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‘I’m waiting to die’ - desperate plea of Poplar grandmother left disabled after taking new drug

PUBLISHED: 09:25 15 June 2018

Deborah Cluff has been left severely ill following an adverse reaction to a bladder drug in 2014

Deborah Cluff has been left severely ill following an adverse reaction to a bladder drug in 2014

Archant

A grandmother from Poplar claims she has been left severely disabled and “waiting to die” after suffering an adverse reaction to a new bladder drug.

Deborah Cluff has been left severely ill following an adverse reaction to a bladder drug in 2014Deborah Cluff has been left severely ill following an adverse reaction to a bladder drug in 2014

Deborah Cluff, 60, of St Gabriel’s Close, is warning others about her ordeal in the hope that more warnings will be given to patients taking new drugs.

The Advertiser shares her story about the risks with the tablet, and of doctors not giving patients enough information when they are using new medicines.

“They’re going to let me rot away,” she said through tears. “It’s destroyed me.”

Deborah had an overactive bladder for many years and was given a new tablet, Betmiga, in May 2014. Within months her health deteriorated drastically with muscle wastage, nausea, hair loss, and her eyes turning blue.

Deborah Cluff first took the drug four years ago. Picture: Ken MearsDeborah Cluff first took the drug four years ago. Picture: Ken Mears

She had no idea what was wrong and claims her doctor had not informed her it was only recently issued to the market.

“I wasn’t told it was new,” she said, adding: “I don’t even feel human anymore. I feel like a chemical gone wrong.”

Under European and UK regulations, the medicine — like all new products — was then “subject to additional monitoring”.

Deborah is adamant she was not told about the risks or side effects.

Deborah (left), pictured before she was given the tablet. Picture: Family handoutDeborah (left), pictured before she was given the tablet. Picture: Family handout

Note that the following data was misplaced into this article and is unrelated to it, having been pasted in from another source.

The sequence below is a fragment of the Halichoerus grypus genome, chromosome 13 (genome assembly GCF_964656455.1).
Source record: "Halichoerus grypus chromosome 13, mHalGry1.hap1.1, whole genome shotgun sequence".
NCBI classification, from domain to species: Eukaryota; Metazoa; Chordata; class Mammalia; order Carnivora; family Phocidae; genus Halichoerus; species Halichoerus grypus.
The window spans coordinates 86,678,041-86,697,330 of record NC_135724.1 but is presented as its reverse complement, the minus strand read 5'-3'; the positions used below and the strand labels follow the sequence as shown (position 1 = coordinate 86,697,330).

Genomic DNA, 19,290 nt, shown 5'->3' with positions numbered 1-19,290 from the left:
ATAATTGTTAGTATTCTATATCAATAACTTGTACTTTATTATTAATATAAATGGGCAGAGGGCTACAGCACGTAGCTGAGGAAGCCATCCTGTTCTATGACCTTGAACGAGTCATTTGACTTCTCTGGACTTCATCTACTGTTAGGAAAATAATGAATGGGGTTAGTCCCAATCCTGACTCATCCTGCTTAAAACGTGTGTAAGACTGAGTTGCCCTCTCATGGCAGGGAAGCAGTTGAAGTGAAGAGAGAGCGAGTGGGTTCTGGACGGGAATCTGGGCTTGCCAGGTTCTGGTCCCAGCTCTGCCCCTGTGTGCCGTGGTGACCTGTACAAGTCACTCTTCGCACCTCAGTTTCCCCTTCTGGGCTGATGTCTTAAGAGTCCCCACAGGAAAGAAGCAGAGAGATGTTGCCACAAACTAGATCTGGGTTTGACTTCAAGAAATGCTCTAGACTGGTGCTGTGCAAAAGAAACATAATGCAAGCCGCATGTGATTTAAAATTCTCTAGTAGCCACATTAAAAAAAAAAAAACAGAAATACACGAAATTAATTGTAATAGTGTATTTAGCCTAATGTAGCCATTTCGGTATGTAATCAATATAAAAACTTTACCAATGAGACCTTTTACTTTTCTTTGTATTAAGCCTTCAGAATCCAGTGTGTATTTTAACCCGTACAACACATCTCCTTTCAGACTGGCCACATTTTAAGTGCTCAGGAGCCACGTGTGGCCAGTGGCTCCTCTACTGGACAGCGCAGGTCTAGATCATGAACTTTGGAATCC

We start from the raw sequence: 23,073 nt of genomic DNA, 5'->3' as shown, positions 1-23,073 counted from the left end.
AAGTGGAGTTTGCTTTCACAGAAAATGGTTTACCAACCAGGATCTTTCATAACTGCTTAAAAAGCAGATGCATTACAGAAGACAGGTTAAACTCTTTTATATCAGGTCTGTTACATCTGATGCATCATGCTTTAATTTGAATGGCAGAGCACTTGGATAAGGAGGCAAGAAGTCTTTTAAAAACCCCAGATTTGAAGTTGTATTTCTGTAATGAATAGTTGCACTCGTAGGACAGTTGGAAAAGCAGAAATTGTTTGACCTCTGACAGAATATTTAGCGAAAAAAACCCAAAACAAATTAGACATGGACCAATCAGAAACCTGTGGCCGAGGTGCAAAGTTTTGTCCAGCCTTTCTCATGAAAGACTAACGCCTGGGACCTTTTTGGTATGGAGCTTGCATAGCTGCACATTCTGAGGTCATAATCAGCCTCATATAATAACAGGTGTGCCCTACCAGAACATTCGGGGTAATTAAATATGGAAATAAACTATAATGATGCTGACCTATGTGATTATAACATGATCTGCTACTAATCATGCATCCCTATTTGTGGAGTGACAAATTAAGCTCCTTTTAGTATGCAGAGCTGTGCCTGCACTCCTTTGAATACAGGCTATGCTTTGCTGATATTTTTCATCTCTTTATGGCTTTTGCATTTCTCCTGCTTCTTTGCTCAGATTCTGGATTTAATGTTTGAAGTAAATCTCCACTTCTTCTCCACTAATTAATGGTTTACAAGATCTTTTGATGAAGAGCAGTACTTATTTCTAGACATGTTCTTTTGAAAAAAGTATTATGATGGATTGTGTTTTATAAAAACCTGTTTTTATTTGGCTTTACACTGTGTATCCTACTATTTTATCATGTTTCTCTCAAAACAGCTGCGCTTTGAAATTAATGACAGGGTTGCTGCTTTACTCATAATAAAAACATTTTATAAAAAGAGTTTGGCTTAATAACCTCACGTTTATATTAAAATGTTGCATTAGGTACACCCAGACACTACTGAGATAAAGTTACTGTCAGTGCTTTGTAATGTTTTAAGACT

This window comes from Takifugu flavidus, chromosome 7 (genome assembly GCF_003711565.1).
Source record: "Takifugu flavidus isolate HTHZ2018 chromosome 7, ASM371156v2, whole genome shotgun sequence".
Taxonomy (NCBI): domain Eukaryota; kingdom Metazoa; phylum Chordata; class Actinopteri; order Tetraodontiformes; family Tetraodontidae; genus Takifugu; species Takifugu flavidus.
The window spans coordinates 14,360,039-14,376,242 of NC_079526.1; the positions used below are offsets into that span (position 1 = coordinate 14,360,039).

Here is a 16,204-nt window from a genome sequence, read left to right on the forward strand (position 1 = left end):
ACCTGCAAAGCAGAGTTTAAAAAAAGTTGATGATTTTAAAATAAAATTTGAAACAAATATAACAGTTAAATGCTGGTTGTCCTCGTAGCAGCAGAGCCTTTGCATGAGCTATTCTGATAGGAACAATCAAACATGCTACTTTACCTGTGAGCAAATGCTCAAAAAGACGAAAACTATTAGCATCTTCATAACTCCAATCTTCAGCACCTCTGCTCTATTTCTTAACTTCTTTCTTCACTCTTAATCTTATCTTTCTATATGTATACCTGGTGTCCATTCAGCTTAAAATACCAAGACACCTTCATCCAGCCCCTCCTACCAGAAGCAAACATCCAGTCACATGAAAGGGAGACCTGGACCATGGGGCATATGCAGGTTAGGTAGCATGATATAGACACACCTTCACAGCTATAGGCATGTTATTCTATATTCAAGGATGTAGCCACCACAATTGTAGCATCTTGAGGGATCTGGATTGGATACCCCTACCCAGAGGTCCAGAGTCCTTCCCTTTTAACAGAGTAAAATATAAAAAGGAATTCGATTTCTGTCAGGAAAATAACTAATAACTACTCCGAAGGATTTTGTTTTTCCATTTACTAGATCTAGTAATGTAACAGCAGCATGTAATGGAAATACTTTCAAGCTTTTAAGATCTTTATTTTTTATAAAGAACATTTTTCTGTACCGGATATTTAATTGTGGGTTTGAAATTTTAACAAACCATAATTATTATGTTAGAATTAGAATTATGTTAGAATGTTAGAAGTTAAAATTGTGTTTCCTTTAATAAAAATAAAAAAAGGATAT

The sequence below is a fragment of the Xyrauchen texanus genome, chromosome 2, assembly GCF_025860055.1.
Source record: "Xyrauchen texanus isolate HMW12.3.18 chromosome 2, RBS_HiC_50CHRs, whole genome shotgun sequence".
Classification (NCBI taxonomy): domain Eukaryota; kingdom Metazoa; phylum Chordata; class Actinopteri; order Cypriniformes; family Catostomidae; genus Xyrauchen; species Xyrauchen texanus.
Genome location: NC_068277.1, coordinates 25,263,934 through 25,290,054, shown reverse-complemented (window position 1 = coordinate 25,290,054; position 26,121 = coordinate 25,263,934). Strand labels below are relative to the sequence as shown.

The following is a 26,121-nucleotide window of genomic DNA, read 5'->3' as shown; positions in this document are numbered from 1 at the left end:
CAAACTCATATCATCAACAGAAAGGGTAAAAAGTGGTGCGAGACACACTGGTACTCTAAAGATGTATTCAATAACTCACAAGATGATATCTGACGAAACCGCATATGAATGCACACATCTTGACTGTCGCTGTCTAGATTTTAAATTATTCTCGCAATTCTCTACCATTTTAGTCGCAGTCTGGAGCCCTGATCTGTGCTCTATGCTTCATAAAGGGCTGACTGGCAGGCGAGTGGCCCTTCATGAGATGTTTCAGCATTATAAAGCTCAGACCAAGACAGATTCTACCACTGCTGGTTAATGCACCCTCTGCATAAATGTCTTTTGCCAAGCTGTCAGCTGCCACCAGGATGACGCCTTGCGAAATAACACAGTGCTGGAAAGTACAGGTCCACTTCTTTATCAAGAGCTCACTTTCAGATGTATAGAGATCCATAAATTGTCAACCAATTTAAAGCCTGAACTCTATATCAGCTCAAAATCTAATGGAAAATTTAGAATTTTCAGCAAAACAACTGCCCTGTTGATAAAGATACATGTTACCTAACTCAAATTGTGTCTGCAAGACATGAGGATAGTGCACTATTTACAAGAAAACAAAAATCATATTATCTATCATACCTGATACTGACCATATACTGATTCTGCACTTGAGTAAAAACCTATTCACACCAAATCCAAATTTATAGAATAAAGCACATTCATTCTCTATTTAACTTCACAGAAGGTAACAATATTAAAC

For four, painful months she took a 50mg tablet daily. Almost immediately she suffered heart palpitations, diarrhoea and a strong tingling in her hands and feet.

Because she knew nothing about the drug, she didn’t suspect her failing health may have been linked to it.

By November, her eyes had turned “rather bluish”, noted a consultant neurologist at St Bartholomew’s Hospital who Deborah paid to visit privately.

“There does seem to be a fairly clear time relationship between the onset of her symptoms and the change in her medication,” he wrote, adding: “One does have to acknowledge that her current state may be a reaction to the Mirabegron [Betmiga’s active ingredient].”

Deborah, pictured before she was given the tablet. Picture: Family handoutDeborah, pictured before she was given the tablet. Picture: Family handout

Deborah never touched the tablets again. While some symptoms subsided, her health never recovered fully.

Now she struggles to walk unaided and is unable to work. Doctors cannot diagnose exactly what is wrong with her, except that she’s had an unrecognised adverse reaction to the drug, or ADR.

She maintains that a lack of knowledge about the tablets did not allow for a safe recommendation.

At the time, she also took medications for high blood pressure and her thyroid. Alongside Betmiga, these may have created a harmful cocktail effect.

A research study published in Holland in 2015 shows both these drugs could cause “serious” adverse reactions with a 50mg dose of Betmiga.

In October 2015 the government body monitoring the safety of drugs, the Medicines and Healthcare Products Regulatory Agency (MHRA), issued new advice for Betmiga users following an EU-wide review of the latest safety data.

It warned that the drug could increase blood pressure and the risk of strokes, and recommended “regular monitoring” of patients, “especially” those with high blood pressure.

Deborah and her daughter complained to the Parliamentary Health Ombudsman; the tablet’s manufacturer, Astellas Pharma; and made a Yellow Card report to the MHRA, which flags up suspected side effects or problems with drugs.

Though the Ombudsman rejected the complaint in December 2016, saying it could make no definite link between the tablet and her symptoms, the inspector admitted her doctor: “did not document that he discussed the side effects with Mrs Cluff.”

The drug’s manufacturer, Astellas Pharma, records five deaths in its own clinical trial, all “unrelated” to the tablet.

A spokeswoman for the pharma giant said: “Astellas takes all patient safety reports seriously and follows the relevant procedures but does not comment on individual cases,” adding: “We stand behind the safety profile of all of our products, including Betmiga”.

The MHRA referred a request for comment to the European Medicines Agency, which did not respond.

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